First off, let’s start with a definition.
A Funny Car is a type of drag racing vehicle and a specific racing class in organized drag racing. Their race car body, or shell, styles typically reflect the models of new cars in the time period they’re built. Like in the 1970s, the Chevrolet Vega or Plymouth Barracuda were often represented as funny cars.
Fast-forward to present day and the all-new 2016 Camaro SS Funny Car. It’s the first one based on the sixth-generation Camaro SS.
Tuesday, 16-time NHRA champion John Force showed it off ahead of next weekend’s NHRA Kansas Nationals in Topeka, Kansas.
“I started my career in a Chevrolet and I couldn’t be more excited to put this new Camaro SS Funny Car on the track,” said Force. “With all the assistance from Chevrolet, it not only looks great, it’s designed to perform better than anything we’ve had before, with a shape that should help us get down the track quicker and with greater stability.”
Here’s what Chevy wants you to know. This thing can shoot from 0 to 330 mph in less than 4 seconds – and in a mere 1,000 feet. Chevy says it team pulled this off by giving the new lighter body the airflow management qualities necessary to deliver the downforce required by the 10,000-horsepower supercharged race car. A new, integrated front splitter helps aerodynamics by directing more air over the body to increase downforce.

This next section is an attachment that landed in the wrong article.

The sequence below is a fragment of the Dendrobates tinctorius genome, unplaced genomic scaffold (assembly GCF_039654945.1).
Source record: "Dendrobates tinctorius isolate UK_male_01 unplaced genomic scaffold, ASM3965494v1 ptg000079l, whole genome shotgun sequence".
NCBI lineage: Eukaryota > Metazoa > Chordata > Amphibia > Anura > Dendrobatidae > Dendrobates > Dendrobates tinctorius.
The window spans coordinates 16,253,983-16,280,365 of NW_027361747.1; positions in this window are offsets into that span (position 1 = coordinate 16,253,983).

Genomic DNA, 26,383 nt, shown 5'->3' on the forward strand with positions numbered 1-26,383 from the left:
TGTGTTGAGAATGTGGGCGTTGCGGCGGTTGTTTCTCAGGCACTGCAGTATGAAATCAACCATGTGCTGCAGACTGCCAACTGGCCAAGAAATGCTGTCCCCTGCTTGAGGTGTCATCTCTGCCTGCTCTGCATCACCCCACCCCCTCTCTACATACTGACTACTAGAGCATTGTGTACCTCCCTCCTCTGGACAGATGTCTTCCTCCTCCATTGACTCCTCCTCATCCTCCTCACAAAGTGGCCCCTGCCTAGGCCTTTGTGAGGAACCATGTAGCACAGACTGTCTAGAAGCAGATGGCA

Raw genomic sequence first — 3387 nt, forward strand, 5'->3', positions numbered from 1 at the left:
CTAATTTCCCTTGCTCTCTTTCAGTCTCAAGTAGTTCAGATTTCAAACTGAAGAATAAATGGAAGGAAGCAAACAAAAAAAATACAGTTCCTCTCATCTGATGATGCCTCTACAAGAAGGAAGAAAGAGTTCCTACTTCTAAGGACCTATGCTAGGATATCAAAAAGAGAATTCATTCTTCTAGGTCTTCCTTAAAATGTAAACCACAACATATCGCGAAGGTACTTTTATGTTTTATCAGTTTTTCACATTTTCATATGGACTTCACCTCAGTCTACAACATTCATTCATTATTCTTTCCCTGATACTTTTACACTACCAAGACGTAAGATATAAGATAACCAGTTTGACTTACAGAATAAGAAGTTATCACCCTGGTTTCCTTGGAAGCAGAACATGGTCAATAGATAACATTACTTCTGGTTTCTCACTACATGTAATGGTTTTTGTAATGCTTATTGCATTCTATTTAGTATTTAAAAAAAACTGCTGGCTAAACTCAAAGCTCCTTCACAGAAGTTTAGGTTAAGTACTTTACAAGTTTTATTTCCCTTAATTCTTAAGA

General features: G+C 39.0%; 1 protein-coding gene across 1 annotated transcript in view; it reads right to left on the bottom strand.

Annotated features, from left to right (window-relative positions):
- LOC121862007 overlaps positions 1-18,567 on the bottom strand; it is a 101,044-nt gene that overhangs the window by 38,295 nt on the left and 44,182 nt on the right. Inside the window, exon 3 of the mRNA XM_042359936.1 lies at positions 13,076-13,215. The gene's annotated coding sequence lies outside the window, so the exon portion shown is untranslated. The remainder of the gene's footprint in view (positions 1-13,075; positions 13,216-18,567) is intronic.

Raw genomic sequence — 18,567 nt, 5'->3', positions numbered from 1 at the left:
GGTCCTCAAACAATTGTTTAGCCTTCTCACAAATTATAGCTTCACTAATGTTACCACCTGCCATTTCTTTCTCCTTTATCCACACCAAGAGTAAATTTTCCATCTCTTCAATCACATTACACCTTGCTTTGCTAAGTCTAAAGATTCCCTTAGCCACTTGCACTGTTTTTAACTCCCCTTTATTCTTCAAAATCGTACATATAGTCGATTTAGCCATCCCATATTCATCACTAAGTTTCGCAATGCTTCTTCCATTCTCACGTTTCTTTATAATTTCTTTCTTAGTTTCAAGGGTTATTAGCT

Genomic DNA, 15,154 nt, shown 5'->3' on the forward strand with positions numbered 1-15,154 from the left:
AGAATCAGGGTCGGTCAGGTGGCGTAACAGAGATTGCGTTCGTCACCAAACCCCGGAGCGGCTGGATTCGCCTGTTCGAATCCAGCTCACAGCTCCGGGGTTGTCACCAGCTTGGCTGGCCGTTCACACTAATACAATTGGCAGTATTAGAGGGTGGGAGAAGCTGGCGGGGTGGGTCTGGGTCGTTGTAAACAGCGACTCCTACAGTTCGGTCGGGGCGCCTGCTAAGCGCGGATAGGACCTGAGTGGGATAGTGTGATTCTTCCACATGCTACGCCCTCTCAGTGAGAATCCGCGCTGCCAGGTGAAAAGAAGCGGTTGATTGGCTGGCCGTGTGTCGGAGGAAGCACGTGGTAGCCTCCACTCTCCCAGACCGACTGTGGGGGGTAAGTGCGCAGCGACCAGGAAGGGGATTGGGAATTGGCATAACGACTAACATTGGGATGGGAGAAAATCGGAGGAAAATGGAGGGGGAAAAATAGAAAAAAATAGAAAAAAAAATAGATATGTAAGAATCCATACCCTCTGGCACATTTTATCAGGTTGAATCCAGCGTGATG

Safety is a big priority, too. The design incorporates new, dual blow-out – or “burst” – panels, safety devices that relieve underbody pressure to help keep the body on the chassis in the event of an engine failure.
“Racing improves the breed and that’s why Chevrolet races,” said Jim Campbell, Chevrolet U.S. vice president of performance vehicles and motorsports. “The wins we record on the track help us design better cars customers will buy in the showroom.”
Camaro’s legacy in drag racing dates back to 1967, when longtime Chevy racers such as Dave Strickler and Bill “Grumpy” Jenkins, pushed the new pony car up through the Super Stock ranks. Jenkins would go on to pioneer the new Pro Stock class, giving the Camaro its first win there in 1970.
The legendary 1969 Camaro ZL-1, powered by an all-aluminum 427, was originally developed for the Can-Am road racing series.